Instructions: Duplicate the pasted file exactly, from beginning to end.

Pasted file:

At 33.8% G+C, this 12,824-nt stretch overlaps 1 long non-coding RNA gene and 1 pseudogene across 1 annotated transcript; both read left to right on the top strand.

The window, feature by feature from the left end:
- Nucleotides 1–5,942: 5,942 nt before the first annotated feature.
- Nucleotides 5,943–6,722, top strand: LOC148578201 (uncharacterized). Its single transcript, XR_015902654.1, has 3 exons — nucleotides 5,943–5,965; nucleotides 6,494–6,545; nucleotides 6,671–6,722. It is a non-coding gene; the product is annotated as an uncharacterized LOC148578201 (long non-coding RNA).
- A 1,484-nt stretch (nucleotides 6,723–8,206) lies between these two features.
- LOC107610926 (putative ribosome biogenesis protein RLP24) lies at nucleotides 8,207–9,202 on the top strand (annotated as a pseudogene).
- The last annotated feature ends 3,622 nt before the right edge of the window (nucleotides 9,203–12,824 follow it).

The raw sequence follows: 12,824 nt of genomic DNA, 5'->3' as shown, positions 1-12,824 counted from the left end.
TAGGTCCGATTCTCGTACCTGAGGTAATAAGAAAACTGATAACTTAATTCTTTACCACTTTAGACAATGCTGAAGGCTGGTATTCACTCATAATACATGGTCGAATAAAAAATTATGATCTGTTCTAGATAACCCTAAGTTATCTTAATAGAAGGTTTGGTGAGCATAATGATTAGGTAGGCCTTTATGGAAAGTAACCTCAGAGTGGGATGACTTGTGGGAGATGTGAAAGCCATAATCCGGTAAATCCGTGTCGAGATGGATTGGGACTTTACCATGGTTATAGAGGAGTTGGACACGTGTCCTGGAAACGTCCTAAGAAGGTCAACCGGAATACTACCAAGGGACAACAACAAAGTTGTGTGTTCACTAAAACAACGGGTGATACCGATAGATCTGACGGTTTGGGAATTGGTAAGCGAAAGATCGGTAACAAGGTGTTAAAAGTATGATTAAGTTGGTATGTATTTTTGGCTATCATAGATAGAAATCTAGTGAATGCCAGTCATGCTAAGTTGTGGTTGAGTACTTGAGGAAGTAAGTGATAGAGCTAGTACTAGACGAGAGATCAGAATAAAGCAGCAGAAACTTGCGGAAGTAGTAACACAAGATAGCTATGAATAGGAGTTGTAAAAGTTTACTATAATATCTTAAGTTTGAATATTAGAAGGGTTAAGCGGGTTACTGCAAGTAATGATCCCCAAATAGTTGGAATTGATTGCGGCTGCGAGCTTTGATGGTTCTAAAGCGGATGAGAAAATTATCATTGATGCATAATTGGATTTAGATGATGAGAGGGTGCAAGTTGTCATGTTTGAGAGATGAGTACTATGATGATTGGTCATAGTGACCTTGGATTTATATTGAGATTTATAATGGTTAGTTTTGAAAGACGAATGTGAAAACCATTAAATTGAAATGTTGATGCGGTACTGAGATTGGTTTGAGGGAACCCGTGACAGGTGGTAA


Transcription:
At 33.8% G+C, this 12,824-nt stretch overlaps 1 long non-coding RNA gene and 1 pseudogene across 1 annotated transcript; both read left to right on the top strand.

The window, feature by feature from the left end:
- Nucleotides 1–5,942: 5,942 nt before the first annotated feature.
- Nucleotides 5,943–6,722, top strand: LOC148578201 (uncharacterized). Its single transcript, XR_015902654.1, has 3 exons — nucleotides 5,943–5,965; nucleotides 6,494–6,545; nucleotides 6,671–6,722. It is a non-coding gene; the product is annotated as an uncharacterized LOC148578201 (long non-coding RNA).
- A 1,484-nt stretch (nucleotides 6,723–8,206) lies between these two features.
- LOC107610926 (putative ribosome biogenesis protein RLP24) lies at nucleotides 8,207–9,202 on the top strand (annotated as a pseudogene).
- The last annotated feature ends 3,622 nt before the right edge of the window (nucleotides 9,203–12,824 follow it).

The raw sequence follows: 12,824 nt of genomic DNA, 5'->3' as shown, positions 1-12,824 counted from the left end.
TAGGTCCGATTCTCGTACCTGAGGTAATAAGAAAACTGATAACTTAATTCTTTACCACTTTAGACAATGCTGAAGGCTGGTATTCACTCATAATACATGGTCGAATAAAAAATTATGATCTGTTCTAGATAACCCTAAGTTATCTTAATAGAAGGTTTGGTGAGCATAATGATTAGGTAGGCCTTTATGGAAAGTAACCTCAGAGTGGGATGACTTGTGGGAGATGTGAAAGCCATAATCCGGTAAATCCGTGTCGAGATGGATTGGGACTTTACCATGGTTATAGAGGAGTTGGACACGTGTCCTGGAAACGTCCTAAGAAGGTCAACCGGAATACTACCAAGGGACAACAACAAAGTTGTGTGTTCACTAAAACAACGGGTGATACCGATAGATCTGACGGTTTGGGAATTGGTAAGCGAAAGATCGGTAACAAGGTGTTAAAAGTATGATTAAGTTGGTATGTATTTTTGGCTATCATAGATAGAAATCTAGTGAATGCCAGTCATGCTAAGTTGTGGTTGAGTACTTGAGGAAGTAAGTGATAGAGCTAGTACTAGACGAGAGATCAGAATAAAGCAGCAGAAACTTGCGGAAGTAGTAACACAAGATAGCTATGAATAGGAGTTGTAAAAGTTTACTATAATATCTTAAGTTTGAATATTAGAAGGGTTAAGCGGGTTACTGCAAGTAATGATCCCCAAATAGTTGGAATTGATTGCGGCTGCGAGCTTTGATGGTTCTAAAGCGGATGAGAAAATTATCATTGATGCATAATTGGATTTAGATGATGAGAGGGTGCAAGTTGTCATGTTTGAGAGATGAGTACTATGATGATTGGTCATAGTGACCTTGGATTTATATTGAGATTTATAATGGTTAGTTTTGAAAGACGAATGTGAAAACCATTAAATTGAAATGTTGATGCGGTACTGAGATTGGTTTGAGGGAACCCGTGACAGGTGGTAA